10. This is a fantastic post, so informative and helpful. How wonderful that you found so many things which worked for you- it must have been incredible when she said ‘Mummy’! #KCACOLS

    1. It was / Is 🙂 Still an on going journey but helped so much that had to share – hopefully others will have similar success x

  11. Great tips there, one to one with no distractions is so important anyway. I have worked very briefly with a SALT, and one tip that was helpful and fun for the little boy I was working with was to talk to each other in front of a mirror. He loved to see his face and his mouth moving in front of the mirror.
    Amanda. #kcacols

    1. So simple – but very effective. As women we tend to try and fill in the silences, but giving a chance to respond can be just what the child needs x

  12. Brilliant tips! I am going down the SLT route once again but this time with my youngest.

    Another tip I have is when they do start talking, to get them to repeat the words to you but broken down. Like Bus would be ‘b’ and then ‘us’. That really helped my eldest.

    Laura x x x

    1. Thats so true, I guess will then be the foundations to move on to spelling – thank you 🙂 x

  13. Thanks for your tips. Cygnet is 20 months old now and although I know that he understands a hell of a lot, he isn’t saying anything. I find it really frustrating and often ask him questions. I say to him ‘say yes’ and he nods his head. He is a noisy child and I think that he understands what he is babbling to himself. I just have no clue. I appreciate your tips. Pen x #KCACOLS

    1. It is hard and totally understand how frustrating it is for you as you just want to understand! Boys do tend to take a little longer with language also. The fact he takes note and nods his head is great as he is engaging and responding! Hope the tips help as it did for me xx

  14. These are great tips, especially for our 2yo who has Autism and isn’t speaking yet. We’re getting closer day by day, but its a long journey. Thanks for sharing #KCACOLS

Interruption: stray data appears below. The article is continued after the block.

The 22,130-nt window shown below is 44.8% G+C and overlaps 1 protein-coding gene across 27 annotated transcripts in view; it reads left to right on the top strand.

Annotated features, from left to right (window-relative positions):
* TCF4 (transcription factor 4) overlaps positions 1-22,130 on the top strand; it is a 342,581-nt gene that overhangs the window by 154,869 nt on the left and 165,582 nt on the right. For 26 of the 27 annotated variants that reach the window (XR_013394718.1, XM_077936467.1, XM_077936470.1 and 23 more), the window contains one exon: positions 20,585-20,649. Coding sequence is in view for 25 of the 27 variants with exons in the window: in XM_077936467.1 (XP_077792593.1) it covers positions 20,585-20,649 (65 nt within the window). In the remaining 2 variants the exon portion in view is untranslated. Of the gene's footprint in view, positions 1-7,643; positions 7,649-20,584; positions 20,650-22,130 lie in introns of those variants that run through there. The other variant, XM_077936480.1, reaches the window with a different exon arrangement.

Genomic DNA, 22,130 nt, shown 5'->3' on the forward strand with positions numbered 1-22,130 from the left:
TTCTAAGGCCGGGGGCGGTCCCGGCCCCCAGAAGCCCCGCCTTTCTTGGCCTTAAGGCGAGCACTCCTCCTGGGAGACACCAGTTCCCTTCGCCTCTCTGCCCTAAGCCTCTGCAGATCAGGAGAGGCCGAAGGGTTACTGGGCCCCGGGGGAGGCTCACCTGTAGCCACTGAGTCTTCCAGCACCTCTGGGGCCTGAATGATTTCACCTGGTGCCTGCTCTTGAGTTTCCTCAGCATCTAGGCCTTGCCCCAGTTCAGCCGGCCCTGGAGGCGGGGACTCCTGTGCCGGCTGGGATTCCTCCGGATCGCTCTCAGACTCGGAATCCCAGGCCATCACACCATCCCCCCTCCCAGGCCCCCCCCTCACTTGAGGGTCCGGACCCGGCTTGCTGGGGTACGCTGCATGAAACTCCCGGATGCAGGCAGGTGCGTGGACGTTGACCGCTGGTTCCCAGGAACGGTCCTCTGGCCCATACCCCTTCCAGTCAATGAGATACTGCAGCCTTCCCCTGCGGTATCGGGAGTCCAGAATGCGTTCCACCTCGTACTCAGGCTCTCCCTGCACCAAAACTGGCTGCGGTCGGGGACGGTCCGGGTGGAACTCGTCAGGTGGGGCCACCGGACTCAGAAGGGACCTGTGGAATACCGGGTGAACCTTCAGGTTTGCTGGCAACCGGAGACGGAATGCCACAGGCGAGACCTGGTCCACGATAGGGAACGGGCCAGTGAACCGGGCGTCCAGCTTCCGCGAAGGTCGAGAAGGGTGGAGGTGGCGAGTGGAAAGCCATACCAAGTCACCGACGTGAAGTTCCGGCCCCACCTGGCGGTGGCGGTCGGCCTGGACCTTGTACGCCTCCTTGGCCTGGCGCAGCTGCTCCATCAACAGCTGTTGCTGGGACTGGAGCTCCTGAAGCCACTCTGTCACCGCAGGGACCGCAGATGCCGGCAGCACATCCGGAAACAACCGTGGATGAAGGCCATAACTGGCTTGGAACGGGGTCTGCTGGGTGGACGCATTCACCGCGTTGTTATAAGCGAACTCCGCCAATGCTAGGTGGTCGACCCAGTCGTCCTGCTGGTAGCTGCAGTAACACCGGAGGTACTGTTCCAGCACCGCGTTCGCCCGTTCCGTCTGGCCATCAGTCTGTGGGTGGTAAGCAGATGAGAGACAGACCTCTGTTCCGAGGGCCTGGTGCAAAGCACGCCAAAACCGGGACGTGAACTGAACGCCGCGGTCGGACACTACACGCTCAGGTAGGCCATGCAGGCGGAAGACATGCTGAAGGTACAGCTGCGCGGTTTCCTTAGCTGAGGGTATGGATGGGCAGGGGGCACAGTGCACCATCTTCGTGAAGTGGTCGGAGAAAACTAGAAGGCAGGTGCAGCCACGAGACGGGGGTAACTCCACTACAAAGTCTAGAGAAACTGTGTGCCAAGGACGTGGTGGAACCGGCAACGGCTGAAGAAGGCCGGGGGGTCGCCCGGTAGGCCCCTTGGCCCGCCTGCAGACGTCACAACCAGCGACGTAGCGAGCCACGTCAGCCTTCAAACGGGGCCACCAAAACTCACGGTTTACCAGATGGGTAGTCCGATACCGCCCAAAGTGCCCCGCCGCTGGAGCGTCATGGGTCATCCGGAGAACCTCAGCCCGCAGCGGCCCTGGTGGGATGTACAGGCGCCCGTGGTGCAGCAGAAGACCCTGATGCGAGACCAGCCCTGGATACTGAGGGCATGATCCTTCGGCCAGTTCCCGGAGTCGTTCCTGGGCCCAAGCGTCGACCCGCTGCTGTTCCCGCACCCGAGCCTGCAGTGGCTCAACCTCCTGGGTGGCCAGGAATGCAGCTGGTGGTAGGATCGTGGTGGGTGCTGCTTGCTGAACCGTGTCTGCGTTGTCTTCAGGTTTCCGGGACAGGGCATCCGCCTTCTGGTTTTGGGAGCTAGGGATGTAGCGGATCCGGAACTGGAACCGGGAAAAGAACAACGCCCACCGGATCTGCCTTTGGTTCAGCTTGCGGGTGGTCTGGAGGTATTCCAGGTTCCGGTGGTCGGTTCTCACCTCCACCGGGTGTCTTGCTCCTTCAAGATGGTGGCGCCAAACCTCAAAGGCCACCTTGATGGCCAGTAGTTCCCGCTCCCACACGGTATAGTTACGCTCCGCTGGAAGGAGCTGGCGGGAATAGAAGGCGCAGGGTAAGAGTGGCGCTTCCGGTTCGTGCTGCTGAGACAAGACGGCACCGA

15. Hi Nadine, I’m really sorry to hear of the problems with your daughters delayed speech, but I’m so glad that the private speech and language therapy is having an impact for you. I love how you have remained positive and started actively promoting language with your daughter, it’s interesting as only today I was reading a book to my little one and said “beep, beep” and I’m pretty sure that she copied me. The tips that you list here are excellent, it has made me realise that I don’t spend enough time playing and encouraging speech with my little one, so tomorrow I will spend more time (instead of blogging etc). It’s interesting what you say about toys, I always get loads of toys out, and she probably feels a little overwhelmed, so tomorrow I’ll just get out a few and see what happens. I hope that your daughters speech continues to improve for you Nadine. Thanks so much for linking up at #KCACOLS. Hope you come back next Sunday. Claire x

  16. Sorry I have no tips because your tips say it all! I was a slow starter for speaking and I got there. It’s a great post to remind us to let our children play regardless of their speech level! I’ll start putting these into action now x

  17. This is a fantastic and really informative post. Your tips are great and will be really useful to so many other parents out there. It’s great to hear your that daughter’s speech is now progressing thanks to your patience and encouragement too 🙂 #thelist
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  18. This is wonderful information. Our foundation, the Orange Effect Foundation, funds speech therapy and speech technology to children and young adults. We’re hoping our blog raises awareness and support for our mission. theorangeeffect.org
    Thank you for your consideration of this request!

  19. Some really helpful tips there! Definitely agree with turning the telly off! Also being silent and not filling in the gaps. My mummy has a bad habit of finishing my sentences! #TheList xx